Citizen Aid as the new development?

At sites of poverty across the world, ordinary citizens take matters into their own hands to support others in need, channelling private funds towards individual causes. As ‘private aid’ around the world is growing, Anne-Meike Fechter discusses whether this spells the end of official ‘development’ as we know it.

A fragrant future 

Our sense of smell is deeply connected with structures in our brain relating to our instincts, emotions and memories. Emanuela Maggioni details how new devices and systems are allowing us to interact with technology and each each other using scent. Discover the potential applications of this emerging technology from smell-o-vision to immersive multisensory experiences. This … Continued

Stars in your eyes

A technique developed by astronomers to see clear images of stars is revolutionising eye care. Karen Hampson demonstrates how individual cells in the eye can be clearly imaged, allowing for diagnosis of disease several years earlier than current routine tests, and the new discoveries about eye health.

Your 500-million-year family tree 

Humans are just one of over 50,000 vertebrate species descended from a common ancestor that lived over 500 million years ago. Fortunately, there are lots of fossils that bridge this large gap in time; by studying them using state-of-the-art X-Ray microscopes Joseph Keating examines how vertebrate bodies have evolved bit-by-bit.

The winner shouldn’t take it all

Exceptional performances tend to occur in exceptional circumstances, but people often mistake luck for skill when evaluating these outliers. This has led Chengwei Liu to argue that perhaps we should be rewarding second place. With evidence from the sporting world and business, Chengwei ponders that skill, in the face of luck, may not be all … Continued

20,000 years pre-Brexit: human evolution in Europe 

How have the genetics of human populations in Europe changed in the last 20,000 years and why? In this interactive event, explore the genetics of prehistoric Europeans as revealed through ancient DNA analysis, addressing questions about recent evolution in our species and the effects of large-scale population movements.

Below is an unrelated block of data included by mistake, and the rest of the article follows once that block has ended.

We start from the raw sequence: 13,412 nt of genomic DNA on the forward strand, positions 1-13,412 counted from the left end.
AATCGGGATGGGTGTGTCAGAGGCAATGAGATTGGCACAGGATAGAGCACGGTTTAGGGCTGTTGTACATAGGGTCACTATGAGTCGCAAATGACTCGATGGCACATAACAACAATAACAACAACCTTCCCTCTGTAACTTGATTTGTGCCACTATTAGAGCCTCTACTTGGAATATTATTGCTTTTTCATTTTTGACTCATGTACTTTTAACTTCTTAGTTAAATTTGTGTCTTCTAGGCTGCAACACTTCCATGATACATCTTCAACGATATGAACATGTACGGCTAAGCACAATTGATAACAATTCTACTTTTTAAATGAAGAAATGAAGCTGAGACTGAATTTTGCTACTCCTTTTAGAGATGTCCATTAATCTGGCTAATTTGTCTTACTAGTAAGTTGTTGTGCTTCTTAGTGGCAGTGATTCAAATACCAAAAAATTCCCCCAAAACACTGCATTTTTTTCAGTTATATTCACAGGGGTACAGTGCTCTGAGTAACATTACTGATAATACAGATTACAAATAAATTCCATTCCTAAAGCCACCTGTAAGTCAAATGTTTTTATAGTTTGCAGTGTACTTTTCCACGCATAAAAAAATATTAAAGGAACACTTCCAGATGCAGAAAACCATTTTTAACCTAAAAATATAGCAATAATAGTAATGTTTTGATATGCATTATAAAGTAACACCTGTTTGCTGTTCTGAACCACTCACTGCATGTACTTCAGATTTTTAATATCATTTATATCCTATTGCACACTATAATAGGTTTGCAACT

Why all scientists should read Gulliver’s Travels

2017 marks 350 years since the birth of the author Jonathan Swift, whose works often contemplated the ‘scientific revolution’ which occurred during his lifetime. Greg Lynall demonstrates how Swift’s satirical fantasy, Gulliver’s Travels can help us to understand science and its role in modern society. This event is supported by Novartis.

Does mindfulness really help people thrive? 

Is mindfulness training like a physical exercise that will improve our health and well being? This is a frequent comparison, but how far can it be stretched? Join Julieta Galante to discuss the evidence available and explore its most critical issues before you decide to get ‘mindful’.

Understanding the voices in your head

Everyone hears a voice in their head: their own inner speech. But some people hear voices from elsewhere when no-one is speaking. This can be distressing and associated with psychosis, or a positive and spiritual experience. What are these experiences like, and what can psychology and neuroscience tell us about them?

Quantum leap: building the world’s fastest computer

Earlier this year, a group of researchers led by Winfried Hensinger unveiled the first realistic blueprint for the construction of a large-scale quantum computer. Through live demonstrations, hear and visualise how this exciting breakthrough has transformed quantum computing from a theoretical concept to a technology with the potential to solve problems a billion times quicker … Continued